Des Knaben Wunderhorn  

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Kunstformen der Natur (1904) by Ernst Haeckel
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Kunstformen der Natur (1904) by Ernst Haeckel

Des Knaben Wunderhorn: Alte deutsche Lieder (German, lit. The Boy's Magic Horn: Old German Songs, referring to a magical device like the cornucopia) is a collection of German folk poems and songs edited by Achim von Arnim and Clemens Brentano, and published in Heidelberg, in the Grand Duchy of Baden. The book was published in three editions: the first in 1805 followed by two more volumes in 1808.

The collection was an important source of idealized folklore in the Romantic nationalism of the 19th century. Des Knaben Wunderhorn became widely popular across the German-speaking world; Goethe, one of the most influential writers of the time, declared that Des Knaben Wunderhorn "has its place in every household".

Arnim and Brentano, like other early 19th century song collectors, such as the Englishman Thomas Percy, freely modified the poems in their collection. The editors, both poets themselves, invented some of the poems themselves. Some poems were modified to fit poetic meter, to conform to then-modern German spelling, or otherwise to conform more closely to an idealized, Romantic "folk style" (naturpoesie). A 20th century critical edition by Heinz Rölleke describes the origin of each poem in the collection. Brentano was motivated more by writing his own material than by a strict preservation of the original folk songs. According to folklore scholar Jack Zipes, one of the best known ballads from the collection is Brentano's original piece "The Lore-Lay" about a siren who lured men to death at the Lorelei, a cliff along the Rhine.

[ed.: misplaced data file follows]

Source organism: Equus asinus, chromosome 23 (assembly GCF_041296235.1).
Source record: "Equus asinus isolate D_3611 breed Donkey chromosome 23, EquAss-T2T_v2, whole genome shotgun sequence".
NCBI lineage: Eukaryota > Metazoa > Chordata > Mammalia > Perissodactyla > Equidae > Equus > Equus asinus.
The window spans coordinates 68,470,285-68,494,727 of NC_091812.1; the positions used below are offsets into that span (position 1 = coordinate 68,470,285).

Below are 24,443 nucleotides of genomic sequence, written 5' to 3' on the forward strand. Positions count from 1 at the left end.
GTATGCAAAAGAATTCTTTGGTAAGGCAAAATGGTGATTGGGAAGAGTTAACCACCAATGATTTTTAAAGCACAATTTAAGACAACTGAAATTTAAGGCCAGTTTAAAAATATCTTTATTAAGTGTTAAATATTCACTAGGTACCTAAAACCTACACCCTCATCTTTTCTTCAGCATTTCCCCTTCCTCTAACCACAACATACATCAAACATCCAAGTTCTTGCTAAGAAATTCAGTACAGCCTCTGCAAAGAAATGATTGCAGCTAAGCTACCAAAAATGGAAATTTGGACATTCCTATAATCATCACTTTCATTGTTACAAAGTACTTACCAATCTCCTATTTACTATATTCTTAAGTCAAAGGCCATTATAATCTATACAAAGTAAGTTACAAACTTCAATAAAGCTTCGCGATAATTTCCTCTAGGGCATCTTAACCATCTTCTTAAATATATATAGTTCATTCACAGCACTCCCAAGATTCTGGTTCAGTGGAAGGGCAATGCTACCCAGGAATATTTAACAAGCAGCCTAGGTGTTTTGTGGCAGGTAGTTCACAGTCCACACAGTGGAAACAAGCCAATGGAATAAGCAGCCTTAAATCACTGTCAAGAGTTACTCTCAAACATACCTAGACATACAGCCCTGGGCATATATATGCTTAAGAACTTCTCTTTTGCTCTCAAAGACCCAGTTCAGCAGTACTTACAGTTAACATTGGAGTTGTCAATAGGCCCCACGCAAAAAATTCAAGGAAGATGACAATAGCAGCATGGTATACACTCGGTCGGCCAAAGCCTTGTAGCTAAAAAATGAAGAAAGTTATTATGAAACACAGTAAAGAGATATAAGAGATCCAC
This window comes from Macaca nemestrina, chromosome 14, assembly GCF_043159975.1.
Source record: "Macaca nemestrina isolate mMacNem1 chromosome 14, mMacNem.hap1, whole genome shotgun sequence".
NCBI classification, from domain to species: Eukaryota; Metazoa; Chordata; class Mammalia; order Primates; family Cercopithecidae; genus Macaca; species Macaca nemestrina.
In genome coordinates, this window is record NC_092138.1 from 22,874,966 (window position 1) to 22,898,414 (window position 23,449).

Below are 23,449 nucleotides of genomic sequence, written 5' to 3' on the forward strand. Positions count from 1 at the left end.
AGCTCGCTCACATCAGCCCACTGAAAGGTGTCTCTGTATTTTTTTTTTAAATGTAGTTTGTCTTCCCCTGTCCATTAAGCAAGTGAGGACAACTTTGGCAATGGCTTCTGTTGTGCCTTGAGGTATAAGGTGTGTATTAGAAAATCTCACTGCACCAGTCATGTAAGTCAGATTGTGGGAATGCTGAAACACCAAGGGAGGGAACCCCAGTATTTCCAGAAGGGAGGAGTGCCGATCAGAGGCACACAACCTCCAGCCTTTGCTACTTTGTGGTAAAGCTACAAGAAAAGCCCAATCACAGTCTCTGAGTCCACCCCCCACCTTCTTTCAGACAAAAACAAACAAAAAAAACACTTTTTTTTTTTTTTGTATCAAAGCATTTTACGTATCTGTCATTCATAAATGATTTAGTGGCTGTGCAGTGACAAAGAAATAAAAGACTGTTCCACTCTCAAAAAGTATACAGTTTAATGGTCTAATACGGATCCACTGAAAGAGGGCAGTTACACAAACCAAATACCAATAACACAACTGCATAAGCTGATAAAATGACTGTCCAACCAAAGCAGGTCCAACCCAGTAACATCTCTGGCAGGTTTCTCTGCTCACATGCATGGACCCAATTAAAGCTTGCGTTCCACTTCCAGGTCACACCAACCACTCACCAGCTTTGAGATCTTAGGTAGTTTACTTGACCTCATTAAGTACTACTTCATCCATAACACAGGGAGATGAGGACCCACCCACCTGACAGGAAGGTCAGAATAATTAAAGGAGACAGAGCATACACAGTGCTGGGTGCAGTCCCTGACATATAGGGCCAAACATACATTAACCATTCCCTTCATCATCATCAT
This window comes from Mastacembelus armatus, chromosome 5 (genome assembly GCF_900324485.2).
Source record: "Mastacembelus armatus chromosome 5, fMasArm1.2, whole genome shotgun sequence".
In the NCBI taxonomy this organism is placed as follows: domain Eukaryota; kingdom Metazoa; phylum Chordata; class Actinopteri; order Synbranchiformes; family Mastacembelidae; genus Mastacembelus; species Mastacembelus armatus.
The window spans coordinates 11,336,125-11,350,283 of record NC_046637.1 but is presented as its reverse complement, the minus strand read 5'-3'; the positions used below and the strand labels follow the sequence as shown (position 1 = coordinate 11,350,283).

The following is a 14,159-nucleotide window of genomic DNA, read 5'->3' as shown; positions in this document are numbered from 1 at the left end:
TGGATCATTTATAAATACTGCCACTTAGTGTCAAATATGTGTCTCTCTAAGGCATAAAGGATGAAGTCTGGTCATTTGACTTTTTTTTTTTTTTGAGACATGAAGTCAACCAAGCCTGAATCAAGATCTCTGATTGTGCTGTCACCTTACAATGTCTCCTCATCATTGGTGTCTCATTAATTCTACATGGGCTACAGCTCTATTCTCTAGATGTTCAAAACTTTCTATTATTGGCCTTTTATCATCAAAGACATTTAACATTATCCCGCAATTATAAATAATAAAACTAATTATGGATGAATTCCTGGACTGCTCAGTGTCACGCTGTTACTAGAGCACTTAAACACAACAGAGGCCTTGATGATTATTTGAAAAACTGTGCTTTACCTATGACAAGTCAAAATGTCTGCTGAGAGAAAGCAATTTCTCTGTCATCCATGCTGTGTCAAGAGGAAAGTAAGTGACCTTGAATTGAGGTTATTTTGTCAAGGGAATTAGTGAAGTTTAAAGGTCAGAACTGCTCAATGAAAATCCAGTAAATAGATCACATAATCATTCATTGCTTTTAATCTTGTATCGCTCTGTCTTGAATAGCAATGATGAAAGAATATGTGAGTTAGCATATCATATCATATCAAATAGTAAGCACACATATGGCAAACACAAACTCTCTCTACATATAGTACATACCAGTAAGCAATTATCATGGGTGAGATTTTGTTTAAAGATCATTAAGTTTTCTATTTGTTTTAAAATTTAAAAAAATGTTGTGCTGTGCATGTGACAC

Des Knaben Wunderhorn in music

Des Knaben Wunderhorn (Mahler)

Selected poems from this collection have been set to music by a number of composers, including Weber, Mendelssohn, Schumann, Loewe, Brahms, Webern and Zemlinsky.

Gustav Mahler numbered the collection among his favourite books and set its poems to music throughout much of his life. The text of the first of his four Lieder eines fahrenden Gesellen, begun in 1884, is based on the Wunderhorn poem Wann mein Schatz. Between 1887 and 1901, he wrote two dozen settings of Wunderhorn texts, several of which were incorporated into (or composed as movements for) his Second, Third and Fourth symphonies. In 1899, he published a collection of a dozen Wunderhorn settings that has since become known, slightly confusingly, simply as “Songs from ‘Des Knaben Wunderhorn.’”





Unless indicated otherwise, the text in this article is either based on Wikipedia article "Des Knaben Wunderhorn" or another language Wikipedia page thereof used under the terms of the GNU Free Documentation License; or on original research by Jahsonic and friends. See Art and Popular Culture's copyright notice.

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